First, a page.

While rock music blared, dancers on stage spun around, and the crowd went crazy waving thousands of Taiwan flags.

There was a lot going on at the Kuomintang (KMT) candidate for president on January 13th gathering on Saturday.

The host yelled, “Give me a president!” The crowd yelled, “Hou You-ih!”

While Mr. Hou watched, Jaw Shaw-kong, his running mate, took the mic and attacked the Democratic Progressive Party (DPP), which was in power.

“What path are they taking? He waved his finger and said, “The road to war!” “The road that leads Taiwan into danger, the road that leads to uncertainty!”

The KMT is trying to make people in Taiwan think they have to choose between war and peace with China as the election this weekend gets near.

Beijing claims the self-governing island as its own, and even though it wants “peaceful reunification,” it hasn’t ruled out using force to take Taiwan.

During the eight years that the pro-sovereignty DPP has been in power, China has steadily increased its military force around Taiwan. This is known as “grayzone warfare.”

The DPP has said that they also want peace and stability, but they want to keep Taiwan on its path of growth.

A recent campaign ad that went viral showed President Tsai Ing-wen driving quietly on quiet country roads with William Lai, her party’s presidential candidate. Then she gets out, and Mr. Lai takes the wheel with Hsiao Bi-Khim, his running mate. “Drive better than I do,” Ms. Tsai tells them.

But some people don’t believe he can do the job.

There were a lot of die-hard KMT supporters at the gathering in Taoyuan, but many of the people the BBC talked to were more worried about the economy and the cost of living. But things with China were also very important.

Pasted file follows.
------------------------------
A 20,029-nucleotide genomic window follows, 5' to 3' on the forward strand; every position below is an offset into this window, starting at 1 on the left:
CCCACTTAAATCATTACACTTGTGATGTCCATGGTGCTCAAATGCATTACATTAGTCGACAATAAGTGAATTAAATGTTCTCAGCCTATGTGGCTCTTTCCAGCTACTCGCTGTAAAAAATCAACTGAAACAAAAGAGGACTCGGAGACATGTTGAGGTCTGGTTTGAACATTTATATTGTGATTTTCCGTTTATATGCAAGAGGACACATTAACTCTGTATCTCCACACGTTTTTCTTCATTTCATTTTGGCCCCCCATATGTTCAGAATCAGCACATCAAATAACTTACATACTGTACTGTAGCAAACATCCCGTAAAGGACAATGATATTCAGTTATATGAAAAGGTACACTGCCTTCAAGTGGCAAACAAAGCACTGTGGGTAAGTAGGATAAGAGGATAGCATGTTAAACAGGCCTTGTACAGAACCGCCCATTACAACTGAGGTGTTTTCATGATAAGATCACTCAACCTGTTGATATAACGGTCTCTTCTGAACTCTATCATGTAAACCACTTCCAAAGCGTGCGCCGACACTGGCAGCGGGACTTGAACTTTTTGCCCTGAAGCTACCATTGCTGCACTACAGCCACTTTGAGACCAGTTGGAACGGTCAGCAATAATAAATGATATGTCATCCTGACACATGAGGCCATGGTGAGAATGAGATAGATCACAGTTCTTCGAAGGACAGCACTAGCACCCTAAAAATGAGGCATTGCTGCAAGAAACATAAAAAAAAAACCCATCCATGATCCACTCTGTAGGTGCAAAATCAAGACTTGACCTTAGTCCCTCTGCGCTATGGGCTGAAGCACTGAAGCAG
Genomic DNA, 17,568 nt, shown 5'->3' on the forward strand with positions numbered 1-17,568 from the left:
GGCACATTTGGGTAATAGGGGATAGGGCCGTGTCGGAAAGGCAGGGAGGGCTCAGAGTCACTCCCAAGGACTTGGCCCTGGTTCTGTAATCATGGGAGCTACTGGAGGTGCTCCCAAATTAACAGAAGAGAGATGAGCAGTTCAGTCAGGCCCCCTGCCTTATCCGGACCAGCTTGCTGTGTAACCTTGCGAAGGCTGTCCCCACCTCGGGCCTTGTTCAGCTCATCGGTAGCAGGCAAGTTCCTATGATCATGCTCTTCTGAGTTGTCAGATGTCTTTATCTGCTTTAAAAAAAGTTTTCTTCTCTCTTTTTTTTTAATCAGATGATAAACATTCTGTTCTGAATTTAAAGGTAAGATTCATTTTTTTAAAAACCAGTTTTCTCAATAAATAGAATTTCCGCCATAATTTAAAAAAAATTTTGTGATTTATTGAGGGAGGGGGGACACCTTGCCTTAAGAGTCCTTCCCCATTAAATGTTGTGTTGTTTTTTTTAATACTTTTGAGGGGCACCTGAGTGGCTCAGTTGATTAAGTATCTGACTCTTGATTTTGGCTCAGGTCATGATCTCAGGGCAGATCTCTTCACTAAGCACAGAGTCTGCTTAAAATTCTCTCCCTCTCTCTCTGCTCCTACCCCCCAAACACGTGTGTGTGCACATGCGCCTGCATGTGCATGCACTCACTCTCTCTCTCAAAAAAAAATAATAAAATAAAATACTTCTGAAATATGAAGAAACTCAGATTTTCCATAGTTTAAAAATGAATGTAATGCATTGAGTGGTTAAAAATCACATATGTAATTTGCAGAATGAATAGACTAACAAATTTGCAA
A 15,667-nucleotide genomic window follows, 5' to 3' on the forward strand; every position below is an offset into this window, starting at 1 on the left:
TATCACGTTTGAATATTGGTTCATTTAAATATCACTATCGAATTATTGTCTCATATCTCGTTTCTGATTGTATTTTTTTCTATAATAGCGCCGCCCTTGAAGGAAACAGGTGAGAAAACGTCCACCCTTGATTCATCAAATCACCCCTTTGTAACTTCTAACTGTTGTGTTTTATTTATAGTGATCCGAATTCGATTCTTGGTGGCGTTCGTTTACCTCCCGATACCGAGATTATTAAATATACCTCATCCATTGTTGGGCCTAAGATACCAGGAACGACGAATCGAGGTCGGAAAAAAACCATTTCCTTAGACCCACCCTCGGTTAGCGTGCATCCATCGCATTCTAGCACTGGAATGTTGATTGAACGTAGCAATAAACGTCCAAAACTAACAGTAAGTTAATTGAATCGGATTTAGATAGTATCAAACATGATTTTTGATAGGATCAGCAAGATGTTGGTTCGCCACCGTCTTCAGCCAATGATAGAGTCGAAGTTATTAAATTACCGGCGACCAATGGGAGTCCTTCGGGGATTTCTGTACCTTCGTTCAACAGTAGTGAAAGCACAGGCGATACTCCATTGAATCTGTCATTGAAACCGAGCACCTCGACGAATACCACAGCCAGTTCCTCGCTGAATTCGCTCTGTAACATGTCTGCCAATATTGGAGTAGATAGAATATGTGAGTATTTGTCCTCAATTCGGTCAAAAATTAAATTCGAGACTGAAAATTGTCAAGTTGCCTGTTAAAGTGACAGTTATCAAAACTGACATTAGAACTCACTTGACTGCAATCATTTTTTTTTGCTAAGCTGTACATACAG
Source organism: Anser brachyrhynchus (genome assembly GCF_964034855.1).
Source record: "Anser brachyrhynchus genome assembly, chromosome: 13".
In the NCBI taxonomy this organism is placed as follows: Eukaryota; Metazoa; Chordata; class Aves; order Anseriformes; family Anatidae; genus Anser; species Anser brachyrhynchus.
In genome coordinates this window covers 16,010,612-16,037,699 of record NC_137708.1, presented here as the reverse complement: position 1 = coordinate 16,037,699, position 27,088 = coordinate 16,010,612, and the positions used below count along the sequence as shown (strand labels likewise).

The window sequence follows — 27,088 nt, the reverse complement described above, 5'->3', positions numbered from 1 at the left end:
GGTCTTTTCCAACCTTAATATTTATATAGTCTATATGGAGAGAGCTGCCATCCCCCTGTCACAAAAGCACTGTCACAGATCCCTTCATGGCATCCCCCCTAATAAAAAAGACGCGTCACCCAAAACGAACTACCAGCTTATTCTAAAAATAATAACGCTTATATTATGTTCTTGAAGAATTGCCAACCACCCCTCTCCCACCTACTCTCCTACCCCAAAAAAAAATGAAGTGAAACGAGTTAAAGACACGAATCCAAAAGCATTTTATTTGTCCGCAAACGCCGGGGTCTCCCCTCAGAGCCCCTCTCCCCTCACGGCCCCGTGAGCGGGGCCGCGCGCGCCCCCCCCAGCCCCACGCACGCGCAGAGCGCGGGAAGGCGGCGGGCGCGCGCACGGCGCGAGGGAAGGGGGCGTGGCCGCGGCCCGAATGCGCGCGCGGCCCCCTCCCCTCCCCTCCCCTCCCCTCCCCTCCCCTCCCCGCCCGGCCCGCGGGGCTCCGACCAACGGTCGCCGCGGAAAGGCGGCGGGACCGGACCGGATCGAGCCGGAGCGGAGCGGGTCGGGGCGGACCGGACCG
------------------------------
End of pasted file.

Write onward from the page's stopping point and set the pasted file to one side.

“I used to not think there was a chance of war, but now there is, and it’s scary.” “The DPP is too hostile; I want to return to peace with the KMT,” Ms. Shi, a 45-year-old service worker who was with her parents, said.

“We should look at how China takes care of its people and learn from them.” Take a look at their infrastructure and high-speed train. China is so far ahead that even their phones are better. “We don’t have that,” said Ms. Tu, 58.

“I’m not saying we should join together, but I do think we should work together more.” “We are the same people as China and we believe in the same things,” Mr. Li, a KMT party member, said.

“A tricky balancing act”
In the Chinese civil war many years ago, the KMT fought the Chinese Communist Party, which was its fierce enemy, and lost. They then ran away to Taiwan. It now likes stronger ties.

This is mostly because their economies are becoming more and more connected. China has become an important economic support for Taiwan because it buys the most Taiwanese goods.

A huge number of Taiwanese businessmen, or “taishang,” depend on the mainland to make a living. There are a lot of taishang who have traditionally backed the KMT.

The KMT’s party color is blue, and the “deep blue” group that wants the strongest ties with China still has a lot of power.